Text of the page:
I've been dealing a lot with this topic lately, as I'm working on my second feature-length film mix in as many months. When you're working on mixing levels for a project that's 90 to 100 minutes long, over the course of several days or even weeks, it's easy to lose track of the loudness of the mix over time. Having a properly calibrated listening environment is key, but having tools to help you keep track of your overall loudness levels over time can be a great tool.
In conversation with Andy Kirshner, friend and U of M Professor, and his wife, the topic of mixing came up, and how modern films have hundreds, sometimes literally 1000+ tracks available, and how these colossal projects get mixed, and this article from Walter Murch at transom.org came up, which I had never read. I'm so glad I have, now. I'm going to quote a rather large section from the article, which I hope will lead you to click through and read more. It's certainly worth it:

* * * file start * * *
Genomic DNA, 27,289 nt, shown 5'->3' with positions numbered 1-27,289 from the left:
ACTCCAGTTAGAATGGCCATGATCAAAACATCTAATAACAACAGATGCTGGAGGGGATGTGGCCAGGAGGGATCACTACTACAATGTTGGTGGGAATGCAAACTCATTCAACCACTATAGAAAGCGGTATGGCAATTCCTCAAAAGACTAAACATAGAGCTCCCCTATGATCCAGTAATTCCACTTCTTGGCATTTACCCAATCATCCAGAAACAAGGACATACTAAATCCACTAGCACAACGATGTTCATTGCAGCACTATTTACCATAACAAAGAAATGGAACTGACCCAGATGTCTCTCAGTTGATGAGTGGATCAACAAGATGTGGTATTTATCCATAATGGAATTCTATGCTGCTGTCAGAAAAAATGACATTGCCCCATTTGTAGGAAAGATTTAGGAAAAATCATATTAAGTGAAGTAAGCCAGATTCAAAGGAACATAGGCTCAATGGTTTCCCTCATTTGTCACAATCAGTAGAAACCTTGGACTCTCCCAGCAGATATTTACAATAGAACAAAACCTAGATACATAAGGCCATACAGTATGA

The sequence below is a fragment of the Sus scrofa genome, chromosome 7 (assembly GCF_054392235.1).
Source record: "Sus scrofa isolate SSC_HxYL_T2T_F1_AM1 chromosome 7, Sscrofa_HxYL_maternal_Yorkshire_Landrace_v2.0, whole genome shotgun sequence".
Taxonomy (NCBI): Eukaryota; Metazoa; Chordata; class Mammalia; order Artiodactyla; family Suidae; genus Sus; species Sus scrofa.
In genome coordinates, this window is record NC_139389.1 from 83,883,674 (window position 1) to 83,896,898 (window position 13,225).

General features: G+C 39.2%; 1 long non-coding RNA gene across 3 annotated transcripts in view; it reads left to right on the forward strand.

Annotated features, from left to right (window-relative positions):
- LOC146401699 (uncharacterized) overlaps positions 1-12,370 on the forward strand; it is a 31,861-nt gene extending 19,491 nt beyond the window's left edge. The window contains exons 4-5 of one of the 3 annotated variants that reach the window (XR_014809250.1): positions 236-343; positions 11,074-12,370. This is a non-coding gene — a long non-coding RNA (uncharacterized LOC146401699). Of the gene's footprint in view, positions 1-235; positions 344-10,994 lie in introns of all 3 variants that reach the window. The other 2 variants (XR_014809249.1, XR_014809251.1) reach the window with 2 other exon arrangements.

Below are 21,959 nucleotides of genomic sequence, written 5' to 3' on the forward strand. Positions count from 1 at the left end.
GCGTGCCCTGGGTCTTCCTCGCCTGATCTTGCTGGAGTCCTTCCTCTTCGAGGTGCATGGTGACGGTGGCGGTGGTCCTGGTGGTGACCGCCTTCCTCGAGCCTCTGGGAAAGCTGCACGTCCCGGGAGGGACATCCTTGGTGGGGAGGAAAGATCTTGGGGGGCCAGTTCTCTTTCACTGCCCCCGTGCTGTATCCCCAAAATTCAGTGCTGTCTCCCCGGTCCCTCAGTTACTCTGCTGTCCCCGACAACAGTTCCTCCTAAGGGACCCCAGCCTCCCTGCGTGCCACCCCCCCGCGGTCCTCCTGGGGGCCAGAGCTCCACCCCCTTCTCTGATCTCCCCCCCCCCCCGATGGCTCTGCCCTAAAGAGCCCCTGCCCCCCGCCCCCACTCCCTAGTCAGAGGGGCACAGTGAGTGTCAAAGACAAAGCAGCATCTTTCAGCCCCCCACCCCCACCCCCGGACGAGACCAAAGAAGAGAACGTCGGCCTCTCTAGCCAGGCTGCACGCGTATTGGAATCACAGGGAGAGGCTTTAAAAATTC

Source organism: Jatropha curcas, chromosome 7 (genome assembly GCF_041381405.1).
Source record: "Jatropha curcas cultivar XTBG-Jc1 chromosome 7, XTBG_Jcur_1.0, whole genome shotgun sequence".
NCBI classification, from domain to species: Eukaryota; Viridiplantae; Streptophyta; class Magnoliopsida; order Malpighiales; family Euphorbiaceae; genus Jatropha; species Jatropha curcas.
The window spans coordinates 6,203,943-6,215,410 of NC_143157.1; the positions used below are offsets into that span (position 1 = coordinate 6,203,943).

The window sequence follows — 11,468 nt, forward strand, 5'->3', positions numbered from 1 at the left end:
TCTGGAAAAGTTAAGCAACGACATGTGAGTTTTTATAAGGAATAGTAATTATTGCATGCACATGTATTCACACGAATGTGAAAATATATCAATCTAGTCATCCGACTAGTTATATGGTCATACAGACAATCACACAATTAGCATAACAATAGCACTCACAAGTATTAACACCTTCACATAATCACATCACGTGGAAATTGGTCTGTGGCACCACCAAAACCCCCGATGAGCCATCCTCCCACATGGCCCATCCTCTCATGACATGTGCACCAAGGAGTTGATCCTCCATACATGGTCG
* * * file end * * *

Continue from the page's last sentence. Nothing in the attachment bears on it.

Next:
Oh, and by the way, in this one instance, READ THE COMMENTS. Murch himself engages the readers and goes into more detail about many points. Who knew a comments section could be not only readable, but informative and enjoyable!
*article thumbnail photo of Walter Murch mixing Apocalypse Now from rogerebert.com